As If

Inspiration for entries into the Blog Hop Contest

Photo by Luis Beltran

[This photo taken by Mark Tipple for an article publish in ‘Demotix‘ in February 2009]

He was muttering as if
he was trying to describe
a vision he couldn’t share
with her; with anyone.
It was of something he’d never
seen before this moment;
a moment when she saw a look
on his face that carried away
all her fears; all her tears.
She felt no longer worried,
no longer afraid of the future;
only afraid that she could not
see what he could see;
this apparition, the vision
that transformed his face
to serenity, to happiness,
that even they in all their life
together, had never seen.
Something beautiful that
he could clearly see,

but not she.

Then, she, involuntarily
felt angry, full of rage
a sudden torrent of emotion
filled and puffed her tear-strewn face
As if he’d been unfaithful;
as if he would desert her;
after all these years.
How could he do that!

As if…

…something changed,
not in him, but her;
she felt what he was seeing,
that illuminated his face as if…
…and now she was incredulous.
She could not now believe
what he was thinking, seeing…
could not, would not entertain
the thoughts that entered her;
thoughts she could not fight;
that flowed so unexpectedly
like snow drifts in a storm
a snow filled wind
of blinding light;
of cool refreshing crystals
looking like white flowers;
a sea, an ocean of stocks.
And out of this there grew
the tallest trees of evergreen
protecting all beneath
their heavenly canopy.

As if.

Then he fell very still
relieved of his exertions,
of trying to tell her
all that he could see
and it was very quiet.

They’d dreamt for all their days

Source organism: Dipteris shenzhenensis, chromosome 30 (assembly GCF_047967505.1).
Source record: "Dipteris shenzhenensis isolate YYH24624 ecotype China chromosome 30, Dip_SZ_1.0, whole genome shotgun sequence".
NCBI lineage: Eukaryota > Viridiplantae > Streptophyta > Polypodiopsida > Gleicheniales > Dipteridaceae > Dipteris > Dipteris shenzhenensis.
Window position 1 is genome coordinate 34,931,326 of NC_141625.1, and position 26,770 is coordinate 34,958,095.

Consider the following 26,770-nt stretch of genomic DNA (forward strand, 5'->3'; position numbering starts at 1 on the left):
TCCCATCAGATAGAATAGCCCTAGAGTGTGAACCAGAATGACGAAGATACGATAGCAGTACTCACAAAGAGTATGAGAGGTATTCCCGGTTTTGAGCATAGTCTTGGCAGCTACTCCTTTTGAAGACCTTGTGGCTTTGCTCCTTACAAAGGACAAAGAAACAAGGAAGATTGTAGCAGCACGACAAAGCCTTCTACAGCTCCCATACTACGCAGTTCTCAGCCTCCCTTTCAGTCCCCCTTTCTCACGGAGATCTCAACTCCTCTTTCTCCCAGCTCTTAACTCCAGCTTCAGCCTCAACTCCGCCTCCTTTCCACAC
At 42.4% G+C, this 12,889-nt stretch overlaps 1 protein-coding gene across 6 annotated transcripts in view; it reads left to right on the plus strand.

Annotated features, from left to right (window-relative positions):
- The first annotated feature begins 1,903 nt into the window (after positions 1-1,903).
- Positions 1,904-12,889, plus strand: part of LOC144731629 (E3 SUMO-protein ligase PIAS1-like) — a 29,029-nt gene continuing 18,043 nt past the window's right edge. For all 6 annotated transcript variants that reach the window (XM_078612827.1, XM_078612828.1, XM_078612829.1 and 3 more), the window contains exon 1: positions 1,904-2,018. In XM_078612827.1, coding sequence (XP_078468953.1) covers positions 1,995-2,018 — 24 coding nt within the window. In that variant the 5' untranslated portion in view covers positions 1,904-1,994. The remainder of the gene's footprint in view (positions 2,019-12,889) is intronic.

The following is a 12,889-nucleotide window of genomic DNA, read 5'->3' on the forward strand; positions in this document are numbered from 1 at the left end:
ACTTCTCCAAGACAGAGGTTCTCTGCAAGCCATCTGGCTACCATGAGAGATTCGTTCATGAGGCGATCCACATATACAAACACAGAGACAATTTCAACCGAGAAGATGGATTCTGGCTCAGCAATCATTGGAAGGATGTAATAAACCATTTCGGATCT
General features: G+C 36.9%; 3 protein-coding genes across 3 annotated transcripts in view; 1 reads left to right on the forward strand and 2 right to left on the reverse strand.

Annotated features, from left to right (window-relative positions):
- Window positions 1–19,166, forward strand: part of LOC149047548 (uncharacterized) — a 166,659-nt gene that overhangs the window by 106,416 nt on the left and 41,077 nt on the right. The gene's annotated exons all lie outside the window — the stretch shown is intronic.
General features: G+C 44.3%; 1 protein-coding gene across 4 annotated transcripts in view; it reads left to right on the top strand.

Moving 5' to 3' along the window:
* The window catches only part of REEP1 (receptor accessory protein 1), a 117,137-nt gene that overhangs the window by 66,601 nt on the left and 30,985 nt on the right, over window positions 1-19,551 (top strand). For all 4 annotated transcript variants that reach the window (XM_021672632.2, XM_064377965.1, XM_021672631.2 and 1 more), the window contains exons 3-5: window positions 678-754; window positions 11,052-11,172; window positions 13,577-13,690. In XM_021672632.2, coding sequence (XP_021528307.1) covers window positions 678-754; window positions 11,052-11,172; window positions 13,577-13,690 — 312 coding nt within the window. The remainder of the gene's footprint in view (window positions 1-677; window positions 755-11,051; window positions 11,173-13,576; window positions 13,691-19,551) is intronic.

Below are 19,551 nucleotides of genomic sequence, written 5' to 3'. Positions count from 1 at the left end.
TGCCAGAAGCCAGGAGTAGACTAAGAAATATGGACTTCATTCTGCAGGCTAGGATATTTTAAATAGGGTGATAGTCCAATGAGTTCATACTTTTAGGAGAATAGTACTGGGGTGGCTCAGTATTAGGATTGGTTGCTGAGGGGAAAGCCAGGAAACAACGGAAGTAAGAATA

of this idea of heaven
a screen to pull down over
their lifelong view..

..of Bantar Gebang.

With her tears she washed
his calm closed eyes.

© 2012 John Anstie


This poem was intended to be an entry into the “Blog Hop” but it was too late. So here it is anyway. It was prompted firstly by the inspirational photograph above it and secondly by a programme I watched on Sunday evening, on BBC2 television, called “The Toughest Place to Be“. This link may not work for long, but it is a programme well worth watching, if for no other reason than to remind us of how fortunate we are in the affluent west. If you think, on the one hand, you have some complaint about the effect on your finances of the economic downturn, or, on the other, you’ve got some boxes to tick before you leave this mortal coil – maybe these involve travelling to see a few wonders of the world – as you make your plans, think about these ‘workers’ who are as good as destitute and trapped in poverty, in the kind of stomach churning stench that this environment presents; trapped not only for their own lifetime, but also the future for their children…

Workers scraping a living from the massive landfill site an hour east of Jakarta

Bantar Gebang – Courtesy Mark Tipple

I’ve read about organisations that are working to change things. No doubt the major ones, like UNICEF, who are concerned particularly about the plight of children in these conditions, and like the International Labour Organisation trying to set up schools for the children, who have to live and start working in these places at all too young an age. If there’s anything we can do, at the very least, it is to raise the consciousness of anyone and everyone, who should care about the inhuman effects of economic ‘progress’ and exploitation.

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